- microfiber towels
- old wash cloths
- flour sack towels
I bought some inexpensive dishcloths at a discount store. They’re a great size and I love that they have a little bit of texture for when I need to scrub something. I’ve also used flour sack towels and old ankle socks.
Vinegar-based Cleaning Solution
Mix vinegar, dish soap and essential oil in a wide-mouth jar or bowl and dip the cloths into the solution, squeeze out the excess, and roll them up and store in a jar. If you want, you can also store the liquid in a separate jar and dip the cloths in as needed rather than doing it ahead of time.
Alcohol-based Cleaning Solution
At least where I live, it’s been hard finding commercial disinfecting wipes at the store lately but these are a great substitute. You’ll need either 70% isopropyl, 99% isopropyl or 150 proof grain alcohol for these since that’s what the CDC recommends for kicking coronavirus to the curb.
- 1 cup 99% isopropyl alcohol (can also use 70% isopropyl alcohol or 150 proof grain alcohol—but leave out the water)
- ¼ cup water
- 1 tablespoon dish soap
- 50 drops tea tree oil
Mix alcohol, water, dish soap and essential oil in a wide-mouth jar or bowl and dip the cloths into the solution, squeeze out the excess, and roll them up and store in a jar. If you want, you can also store the liquid in a separate jar and dip the cloths in as needed rather than doing it ahead of time.
Alternatives to Alcohol
If you can’t find the recommended types of alcohol where you live, you can always use bleach.
Add 1/4 cup bleach to 1/2 gallon of water. Since this recipe doesn’t contain alcohol, technically it doesn’t meet the CDC’s guidelines, however it should do a number on germs as long as you let it sit on surfaces for 10-15 minutes. Do not apply this solution to stone surfaces and be careful if you’re wearing dark clothes.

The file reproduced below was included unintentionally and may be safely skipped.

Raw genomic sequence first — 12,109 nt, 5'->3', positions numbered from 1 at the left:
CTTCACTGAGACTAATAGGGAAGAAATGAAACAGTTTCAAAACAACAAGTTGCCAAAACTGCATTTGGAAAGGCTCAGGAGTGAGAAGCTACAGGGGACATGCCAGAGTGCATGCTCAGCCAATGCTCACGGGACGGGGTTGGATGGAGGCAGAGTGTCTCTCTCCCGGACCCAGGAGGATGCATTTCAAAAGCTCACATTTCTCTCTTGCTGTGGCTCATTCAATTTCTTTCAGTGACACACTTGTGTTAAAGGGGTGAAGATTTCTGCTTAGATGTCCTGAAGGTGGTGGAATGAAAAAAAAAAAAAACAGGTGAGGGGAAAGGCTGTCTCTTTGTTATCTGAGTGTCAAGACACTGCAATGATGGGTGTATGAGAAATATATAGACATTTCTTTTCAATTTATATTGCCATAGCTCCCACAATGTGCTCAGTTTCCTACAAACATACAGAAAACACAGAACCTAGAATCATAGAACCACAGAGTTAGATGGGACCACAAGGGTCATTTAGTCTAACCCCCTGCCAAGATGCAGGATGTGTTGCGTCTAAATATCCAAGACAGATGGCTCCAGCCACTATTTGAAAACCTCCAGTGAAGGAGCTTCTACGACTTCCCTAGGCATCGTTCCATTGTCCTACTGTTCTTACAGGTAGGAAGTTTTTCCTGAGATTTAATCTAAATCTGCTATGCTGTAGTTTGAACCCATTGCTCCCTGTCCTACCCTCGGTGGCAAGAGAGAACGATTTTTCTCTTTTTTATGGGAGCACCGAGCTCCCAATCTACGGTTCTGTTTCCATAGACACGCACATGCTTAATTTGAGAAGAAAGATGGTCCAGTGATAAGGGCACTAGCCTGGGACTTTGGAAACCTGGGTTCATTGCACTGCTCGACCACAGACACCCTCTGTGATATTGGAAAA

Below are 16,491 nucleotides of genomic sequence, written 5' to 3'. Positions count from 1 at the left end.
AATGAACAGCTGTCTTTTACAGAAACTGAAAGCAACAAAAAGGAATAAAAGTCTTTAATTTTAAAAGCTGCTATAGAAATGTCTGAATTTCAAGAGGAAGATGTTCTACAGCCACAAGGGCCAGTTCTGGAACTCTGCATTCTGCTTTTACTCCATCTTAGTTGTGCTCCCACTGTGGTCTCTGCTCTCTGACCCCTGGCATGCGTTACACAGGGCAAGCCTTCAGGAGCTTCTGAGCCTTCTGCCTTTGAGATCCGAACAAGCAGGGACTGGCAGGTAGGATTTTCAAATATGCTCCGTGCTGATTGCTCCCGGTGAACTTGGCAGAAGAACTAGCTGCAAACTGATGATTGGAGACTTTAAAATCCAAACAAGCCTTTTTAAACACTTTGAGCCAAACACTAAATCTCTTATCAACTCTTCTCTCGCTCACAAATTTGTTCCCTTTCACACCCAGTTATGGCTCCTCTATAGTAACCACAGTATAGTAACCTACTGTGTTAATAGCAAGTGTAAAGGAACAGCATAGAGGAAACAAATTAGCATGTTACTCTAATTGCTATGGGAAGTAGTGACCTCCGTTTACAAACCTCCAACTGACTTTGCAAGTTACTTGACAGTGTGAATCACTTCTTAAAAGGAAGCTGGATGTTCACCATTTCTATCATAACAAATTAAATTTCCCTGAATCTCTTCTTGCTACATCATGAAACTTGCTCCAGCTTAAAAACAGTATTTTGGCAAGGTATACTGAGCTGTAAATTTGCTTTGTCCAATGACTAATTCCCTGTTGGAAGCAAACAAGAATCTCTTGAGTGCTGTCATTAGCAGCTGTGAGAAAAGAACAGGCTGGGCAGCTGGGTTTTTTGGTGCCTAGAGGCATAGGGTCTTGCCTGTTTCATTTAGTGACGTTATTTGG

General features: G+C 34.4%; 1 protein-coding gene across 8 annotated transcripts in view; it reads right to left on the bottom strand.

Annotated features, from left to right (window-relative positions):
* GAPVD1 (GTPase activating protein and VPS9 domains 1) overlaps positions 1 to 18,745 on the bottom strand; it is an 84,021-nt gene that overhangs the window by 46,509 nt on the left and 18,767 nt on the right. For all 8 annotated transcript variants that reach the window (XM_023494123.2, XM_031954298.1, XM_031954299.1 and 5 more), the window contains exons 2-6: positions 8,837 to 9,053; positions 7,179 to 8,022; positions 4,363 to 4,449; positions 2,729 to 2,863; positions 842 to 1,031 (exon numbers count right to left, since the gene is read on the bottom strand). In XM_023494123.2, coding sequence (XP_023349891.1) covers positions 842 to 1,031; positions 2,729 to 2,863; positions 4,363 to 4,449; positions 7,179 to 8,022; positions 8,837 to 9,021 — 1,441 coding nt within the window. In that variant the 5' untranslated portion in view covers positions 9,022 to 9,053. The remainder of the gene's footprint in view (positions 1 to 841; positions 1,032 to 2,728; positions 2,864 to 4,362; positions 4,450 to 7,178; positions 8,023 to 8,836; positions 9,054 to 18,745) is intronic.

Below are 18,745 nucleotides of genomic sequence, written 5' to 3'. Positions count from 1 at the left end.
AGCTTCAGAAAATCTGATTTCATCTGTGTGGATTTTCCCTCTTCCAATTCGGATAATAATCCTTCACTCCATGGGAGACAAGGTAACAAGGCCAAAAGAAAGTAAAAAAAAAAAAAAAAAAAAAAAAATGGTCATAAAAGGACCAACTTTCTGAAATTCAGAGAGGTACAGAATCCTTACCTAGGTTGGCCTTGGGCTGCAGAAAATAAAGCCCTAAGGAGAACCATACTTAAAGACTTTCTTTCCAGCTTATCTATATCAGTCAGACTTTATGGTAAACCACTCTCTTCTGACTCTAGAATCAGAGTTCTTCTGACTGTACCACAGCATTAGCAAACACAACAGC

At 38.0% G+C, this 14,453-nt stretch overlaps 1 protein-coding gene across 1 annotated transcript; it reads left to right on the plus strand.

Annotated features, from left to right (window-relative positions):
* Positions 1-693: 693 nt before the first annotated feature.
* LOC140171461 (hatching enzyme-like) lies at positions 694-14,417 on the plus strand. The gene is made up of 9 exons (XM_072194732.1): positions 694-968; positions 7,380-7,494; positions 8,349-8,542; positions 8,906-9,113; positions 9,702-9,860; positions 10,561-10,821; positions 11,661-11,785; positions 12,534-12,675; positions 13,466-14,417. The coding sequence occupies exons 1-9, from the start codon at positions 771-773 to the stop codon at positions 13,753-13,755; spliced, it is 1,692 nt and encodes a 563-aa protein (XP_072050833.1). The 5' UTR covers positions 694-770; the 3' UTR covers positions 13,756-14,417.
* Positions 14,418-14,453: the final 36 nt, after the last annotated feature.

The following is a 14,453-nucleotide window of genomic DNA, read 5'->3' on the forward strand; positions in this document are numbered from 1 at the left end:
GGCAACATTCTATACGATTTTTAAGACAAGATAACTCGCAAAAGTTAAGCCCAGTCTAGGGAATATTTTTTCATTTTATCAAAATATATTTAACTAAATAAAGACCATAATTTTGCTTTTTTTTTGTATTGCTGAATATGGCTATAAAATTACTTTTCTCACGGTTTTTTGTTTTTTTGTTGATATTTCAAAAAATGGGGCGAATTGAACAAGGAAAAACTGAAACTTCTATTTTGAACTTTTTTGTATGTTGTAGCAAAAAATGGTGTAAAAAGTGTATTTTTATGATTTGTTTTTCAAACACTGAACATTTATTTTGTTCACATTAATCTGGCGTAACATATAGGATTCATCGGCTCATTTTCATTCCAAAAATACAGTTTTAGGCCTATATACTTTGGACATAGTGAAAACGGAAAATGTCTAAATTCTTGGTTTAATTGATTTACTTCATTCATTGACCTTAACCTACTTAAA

Here’s a complete list of alternative disinfectants from the EPA.
How to Use Disinfectant Wipes
I use these for every room of the house. When I moved recently, I pulled them out to use for cleaning every surface I could think of: walls, floors, cabinets, cupboards, baseboards, etc. These are the best wipes ever! You’ll never go back to store-bought after using them. Plus, everything smells so fresh and clean. Total win!
According to Google, you can use rubbing alcohol on granite. While they recommend a 1:1 ratio of alcohol to water is ideal for granite, a little digging tells me that even straight rubbing alcohol is safe for most stone surfaces. I have been using this alcohol solution on my own granite counters for weeks now and haven’t noticed any ill effects. Use it at your own risk.
You can also use these on:
- Trash cans
- Door knobs
- Faucets and faucet handles
- Cabinet handles and knobs
- Drawer handles and knobs
- Light switches
- Remote controls
- Steering wheels
- Gear shifts
- Refrigerator handles
- Oven handles
- Microwave door handles
Reusable Disinfectant Wipes with Essential Oils
- Wide mouth jar with lid
- Reusable cloth wipes
Vinegar Cleaning Solution
- Combine ingredients in a bowl or jar and stir or shake well.
- Add the cloths to the bowl and allow them to soak up the solution. Squeeze excess from the cloths.
- Roll up and store in a jar. Wash used cloths and repeat process.